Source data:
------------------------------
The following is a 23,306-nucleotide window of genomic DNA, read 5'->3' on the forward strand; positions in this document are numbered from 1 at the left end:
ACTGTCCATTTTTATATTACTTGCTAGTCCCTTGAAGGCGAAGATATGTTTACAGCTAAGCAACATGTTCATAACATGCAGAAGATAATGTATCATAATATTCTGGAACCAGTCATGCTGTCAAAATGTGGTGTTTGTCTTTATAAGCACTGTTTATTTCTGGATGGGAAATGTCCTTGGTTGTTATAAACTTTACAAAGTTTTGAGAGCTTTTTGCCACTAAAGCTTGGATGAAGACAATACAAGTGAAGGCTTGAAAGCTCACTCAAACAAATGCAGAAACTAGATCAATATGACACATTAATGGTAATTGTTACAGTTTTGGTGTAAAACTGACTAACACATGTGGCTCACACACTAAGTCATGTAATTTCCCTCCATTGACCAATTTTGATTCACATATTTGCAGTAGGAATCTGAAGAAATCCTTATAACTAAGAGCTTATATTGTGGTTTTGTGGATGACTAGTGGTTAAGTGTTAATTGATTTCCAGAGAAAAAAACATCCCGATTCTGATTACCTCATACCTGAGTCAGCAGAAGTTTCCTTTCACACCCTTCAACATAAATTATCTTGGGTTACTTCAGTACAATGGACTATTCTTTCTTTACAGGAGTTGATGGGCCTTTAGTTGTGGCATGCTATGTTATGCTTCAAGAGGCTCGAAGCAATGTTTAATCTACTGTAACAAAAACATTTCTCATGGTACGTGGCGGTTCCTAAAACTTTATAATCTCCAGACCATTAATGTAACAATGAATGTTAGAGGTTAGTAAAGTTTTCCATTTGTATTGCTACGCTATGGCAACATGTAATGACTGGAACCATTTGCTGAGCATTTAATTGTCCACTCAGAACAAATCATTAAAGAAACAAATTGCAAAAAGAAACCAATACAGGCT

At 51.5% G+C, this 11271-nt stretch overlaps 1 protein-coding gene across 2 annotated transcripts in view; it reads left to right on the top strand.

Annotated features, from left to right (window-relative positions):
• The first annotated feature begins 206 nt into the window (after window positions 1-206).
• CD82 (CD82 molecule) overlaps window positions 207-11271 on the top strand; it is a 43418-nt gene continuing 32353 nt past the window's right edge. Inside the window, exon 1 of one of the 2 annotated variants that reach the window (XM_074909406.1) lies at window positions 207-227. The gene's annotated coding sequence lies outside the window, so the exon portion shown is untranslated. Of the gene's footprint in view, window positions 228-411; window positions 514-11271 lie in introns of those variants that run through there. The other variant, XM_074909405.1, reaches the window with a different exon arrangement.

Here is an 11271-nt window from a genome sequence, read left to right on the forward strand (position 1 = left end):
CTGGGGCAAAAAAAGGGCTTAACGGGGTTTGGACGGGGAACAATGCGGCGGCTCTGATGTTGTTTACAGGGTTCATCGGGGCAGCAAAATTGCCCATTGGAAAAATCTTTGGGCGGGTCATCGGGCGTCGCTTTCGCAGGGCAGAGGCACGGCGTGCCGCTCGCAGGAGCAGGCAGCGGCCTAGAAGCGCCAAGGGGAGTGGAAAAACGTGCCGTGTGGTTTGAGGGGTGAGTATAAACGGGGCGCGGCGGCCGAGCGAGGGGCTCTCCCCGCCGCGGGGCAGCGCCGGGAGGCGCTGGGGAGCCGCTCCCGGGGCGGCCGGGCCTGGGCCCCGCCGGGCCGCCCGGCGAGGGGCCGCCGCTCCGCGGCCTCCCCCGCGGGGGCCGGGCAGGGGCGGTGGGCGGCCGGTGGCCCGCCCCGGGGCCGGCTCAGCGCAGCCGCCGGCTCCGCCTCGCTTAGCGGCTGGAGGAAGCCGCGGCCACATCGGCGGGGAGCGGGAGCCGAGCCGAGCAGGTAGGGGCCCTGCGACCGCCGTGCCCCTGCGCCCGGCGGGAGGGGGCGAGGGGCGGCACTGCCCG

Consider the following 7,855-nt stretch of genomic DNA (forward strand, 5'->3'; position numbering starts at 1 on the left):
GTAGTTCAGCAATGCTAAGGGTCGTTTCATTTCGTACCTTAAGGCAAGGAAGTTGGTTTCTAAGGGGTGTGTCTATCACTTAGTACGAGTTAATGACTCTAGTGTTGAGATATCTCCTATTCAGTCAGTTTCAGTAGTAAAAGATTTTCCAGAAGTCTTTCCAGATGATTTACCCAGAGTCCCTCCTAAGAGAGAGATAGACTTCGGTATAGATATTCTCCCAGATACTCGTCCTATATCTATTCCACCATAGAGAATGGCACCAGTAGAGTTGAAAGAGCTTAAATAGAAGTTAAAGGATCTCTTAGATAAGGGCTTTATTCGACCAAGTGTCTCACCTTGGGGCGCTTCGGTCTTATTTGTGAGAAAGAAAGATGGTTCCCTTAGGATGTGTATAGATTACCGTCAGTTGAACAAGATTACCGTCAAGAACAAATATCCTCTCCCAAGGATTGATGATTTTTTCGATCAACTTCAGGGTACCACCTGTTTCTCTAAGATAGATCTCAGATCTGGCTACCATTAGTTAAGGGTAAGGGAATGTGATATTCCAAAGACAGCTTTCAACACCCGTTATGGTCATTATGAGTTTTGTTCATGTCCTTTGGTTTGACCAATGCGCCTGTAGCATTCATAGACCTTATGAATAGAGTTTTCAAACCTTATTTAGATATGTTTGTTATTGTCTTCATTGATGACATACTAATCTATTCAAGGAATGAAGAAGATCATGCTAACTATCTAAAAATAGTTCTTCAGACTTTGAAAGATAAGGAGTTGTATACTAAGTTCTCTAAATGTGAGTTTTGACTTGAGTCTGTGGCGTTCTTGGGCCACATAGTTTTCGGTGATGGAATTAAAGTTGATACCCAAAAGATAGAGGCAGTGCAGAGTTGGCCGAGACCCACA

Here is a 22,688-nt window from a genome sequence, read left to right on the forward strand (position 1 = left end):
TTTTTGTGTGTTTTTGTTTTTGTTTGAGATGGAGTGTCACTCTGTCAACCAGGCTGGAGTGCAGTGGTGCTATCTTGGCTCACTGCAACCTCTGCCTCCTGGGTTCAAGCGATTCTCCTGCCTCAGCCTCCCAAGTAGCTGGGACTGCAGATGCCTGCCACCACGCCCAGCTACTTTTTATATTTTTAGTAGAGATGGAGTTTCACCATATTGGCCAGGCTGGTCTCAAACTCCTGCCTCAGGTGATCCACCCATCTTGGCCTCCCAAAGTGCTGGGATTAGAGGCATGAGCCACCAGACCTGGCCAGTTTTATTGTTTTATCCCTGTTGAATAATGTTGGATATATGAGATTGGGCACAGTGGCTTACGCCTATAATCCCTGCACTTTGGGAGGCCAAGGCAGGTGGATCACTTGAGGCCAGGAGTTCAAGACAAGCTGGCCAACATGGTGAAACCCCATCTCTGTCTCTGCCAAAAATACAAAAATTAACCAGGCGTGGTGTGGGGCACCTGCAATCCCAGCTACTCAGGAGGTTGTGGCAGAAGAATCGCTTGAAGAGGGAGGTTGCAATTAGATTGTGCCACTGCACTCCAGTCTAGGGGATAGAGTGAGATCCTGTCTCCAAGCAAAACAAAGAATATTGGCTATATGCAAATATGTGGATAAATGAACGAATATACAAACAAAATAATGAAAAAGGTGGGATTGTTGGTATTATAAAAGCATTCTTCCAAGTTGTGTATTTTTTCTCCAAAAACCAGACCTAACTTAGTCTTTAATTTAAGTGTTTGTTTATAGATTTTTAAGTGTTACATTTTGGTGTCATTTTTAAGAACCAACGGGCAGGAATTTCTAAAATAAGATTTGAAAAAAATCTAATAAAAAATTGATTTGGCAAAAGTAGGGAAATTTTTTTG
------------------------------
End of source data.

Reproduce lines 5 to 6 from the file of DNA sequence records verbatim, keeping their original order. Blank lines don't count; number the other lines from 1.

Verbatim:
• The first annotated feature begins 206 nt into the window (after window positions 1-206).
• CD82 (CD82 molecule) overlaps window positions 207-11271 on the top strand; it is a 43418-nt gene continuing 32353 nt past the window's right edge. Inside the window, exon 1 of one of the 2 annotated variants that reach the window (XM_074909406.1) lies at window positions 207-227. The gene's annotated coding sequence lies outside the window, so the exon portion shown is untranslated. Of the gene's footprint in view, window positions 228-411; window positions 514-11271 lie in introns of those variants that run through there. The other variant, XM_074909405.1, reaches the window with a different exon arrangement.